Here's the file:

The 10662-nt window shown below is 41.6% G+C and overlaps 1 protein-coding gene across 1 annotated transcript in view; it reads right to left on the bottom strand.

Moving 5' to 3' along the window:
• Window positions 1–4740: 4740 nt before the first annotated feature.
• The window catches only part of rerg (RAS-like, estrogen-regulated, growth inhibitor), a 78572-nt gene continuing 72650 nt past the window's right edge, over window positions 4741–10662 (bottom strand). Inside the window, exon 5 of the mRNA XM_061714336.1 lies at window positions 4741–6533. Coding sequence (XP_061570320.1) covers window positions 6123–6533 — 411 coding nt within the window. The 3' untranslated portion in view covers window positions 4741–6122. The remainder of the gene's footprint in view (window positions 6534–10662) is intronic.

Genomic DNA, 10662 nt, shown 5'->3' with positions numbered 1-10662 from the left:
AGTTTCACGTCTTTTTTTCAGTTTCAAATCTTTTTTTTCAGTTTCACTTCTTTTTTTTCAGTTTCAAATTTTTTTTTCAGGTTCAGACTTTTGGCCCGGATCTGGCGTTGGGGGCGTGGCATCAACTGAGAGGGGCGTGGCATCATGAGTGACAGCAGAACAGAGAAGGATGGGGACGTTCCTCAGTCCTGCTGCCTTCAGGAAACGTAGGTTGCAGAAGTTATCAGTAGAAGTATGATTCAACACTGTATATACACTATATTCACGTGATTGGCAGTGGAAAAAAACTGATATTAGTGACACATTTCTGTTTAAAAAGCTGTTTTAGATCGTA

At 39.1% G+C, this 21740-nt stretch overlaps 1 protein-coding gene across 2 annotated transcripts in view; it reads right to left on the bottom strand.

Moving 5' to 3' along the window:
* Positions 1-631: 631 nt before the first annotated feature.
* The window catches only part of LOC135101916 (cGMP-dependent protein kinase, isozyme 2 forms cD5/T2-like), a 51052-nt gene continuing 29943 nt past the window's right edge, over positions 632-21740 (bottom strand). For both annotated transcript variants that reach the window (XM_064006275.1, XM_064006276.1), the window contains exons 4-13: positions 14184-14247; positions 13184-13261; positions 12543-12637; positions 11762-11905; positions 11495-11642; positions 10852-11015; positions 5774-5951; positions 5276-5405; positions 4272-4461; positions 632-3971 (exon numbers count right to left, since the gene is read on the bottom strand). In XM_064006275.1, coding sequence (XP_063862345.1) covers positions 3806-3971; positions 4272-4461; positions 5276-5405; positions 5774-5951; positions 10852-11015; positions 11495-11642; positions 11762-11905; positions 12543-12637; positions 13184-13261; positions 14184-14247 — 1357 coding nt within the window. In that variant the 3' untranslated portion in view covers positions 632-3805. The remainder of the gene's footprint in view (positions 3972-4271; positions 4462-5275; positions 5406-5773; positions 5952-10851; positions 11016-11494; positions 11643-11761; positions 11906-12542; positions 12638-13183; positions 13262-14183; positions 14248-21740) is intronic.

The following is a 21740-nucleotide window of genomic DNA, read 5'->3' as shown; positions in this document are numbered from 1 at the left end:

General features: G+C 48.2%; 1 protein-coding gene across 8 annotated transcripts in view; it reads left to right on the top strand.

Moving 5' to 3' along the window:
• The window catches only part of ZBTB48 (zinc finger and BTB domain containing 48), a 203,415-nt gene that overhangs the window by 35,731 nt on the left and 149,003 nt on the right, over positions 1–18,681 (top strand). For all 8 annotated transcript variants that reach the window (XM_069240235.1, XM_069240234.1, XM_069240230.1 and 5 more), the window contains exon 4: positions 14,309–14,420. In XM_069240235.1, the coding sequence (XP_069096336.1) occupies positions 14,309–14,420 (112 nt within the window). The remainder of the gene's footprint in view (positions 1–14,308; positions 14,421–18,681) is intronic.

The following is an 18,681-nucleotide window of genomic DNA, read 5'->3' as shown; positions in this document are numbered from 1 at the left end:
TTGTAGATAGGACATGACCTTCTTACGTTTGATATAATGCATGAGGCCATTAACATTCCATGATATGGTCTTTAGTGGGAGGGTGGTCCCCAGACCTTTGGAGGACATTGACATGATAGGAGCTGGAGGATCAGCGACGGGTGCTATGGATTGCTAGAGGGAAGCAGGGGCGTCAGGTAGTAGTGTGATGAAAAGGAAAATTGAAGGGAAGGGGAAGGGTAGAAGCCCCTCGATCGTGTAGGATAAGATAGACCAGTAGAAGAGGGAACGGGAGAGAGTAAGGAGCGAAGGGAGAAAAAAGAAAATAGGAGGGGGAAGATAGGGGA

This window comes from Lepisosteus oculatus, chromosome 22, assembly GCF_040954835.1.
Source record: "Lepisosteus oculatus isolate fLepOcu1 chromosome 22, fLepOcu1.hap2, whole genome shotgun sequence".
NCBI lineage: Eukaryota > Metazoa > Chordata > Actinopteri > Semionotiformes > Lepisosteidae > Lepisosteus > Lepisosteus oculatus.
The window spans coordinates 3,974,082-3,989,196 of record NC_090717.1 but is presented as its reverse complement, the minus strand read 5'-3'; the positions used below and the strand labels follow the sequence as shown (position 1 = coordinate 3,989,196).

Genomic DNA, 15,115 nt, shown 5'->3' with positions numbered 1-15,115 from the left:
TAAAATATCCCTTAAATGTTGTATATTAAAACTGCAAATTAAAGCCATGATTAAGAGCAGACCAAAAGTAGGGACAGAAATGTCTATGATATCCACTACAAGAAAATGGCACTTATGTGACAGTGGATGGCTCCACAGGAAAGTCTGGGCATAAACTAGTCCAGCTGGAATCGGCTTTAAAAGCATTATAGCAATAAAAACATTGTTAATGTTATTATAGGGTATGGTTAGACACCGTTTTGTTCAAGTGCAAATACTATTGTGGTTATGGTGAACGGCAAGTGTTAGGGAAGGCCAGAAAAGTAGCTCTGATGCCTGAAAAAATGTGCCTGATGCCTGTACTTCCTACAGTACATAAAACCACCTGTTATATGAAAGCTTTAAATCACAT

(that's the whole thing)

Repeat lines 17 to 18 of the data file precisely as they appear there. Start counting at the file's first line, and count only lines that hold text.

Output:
This window comes from Lepisosteus oculatus, chromosome 22, assembly GCF_040954835.1.
Source record: "Lepisosteus oculatus isolate fLepOcu1 chromosome 22, fLepOcu1.hap2, whole genome shotgun sequence".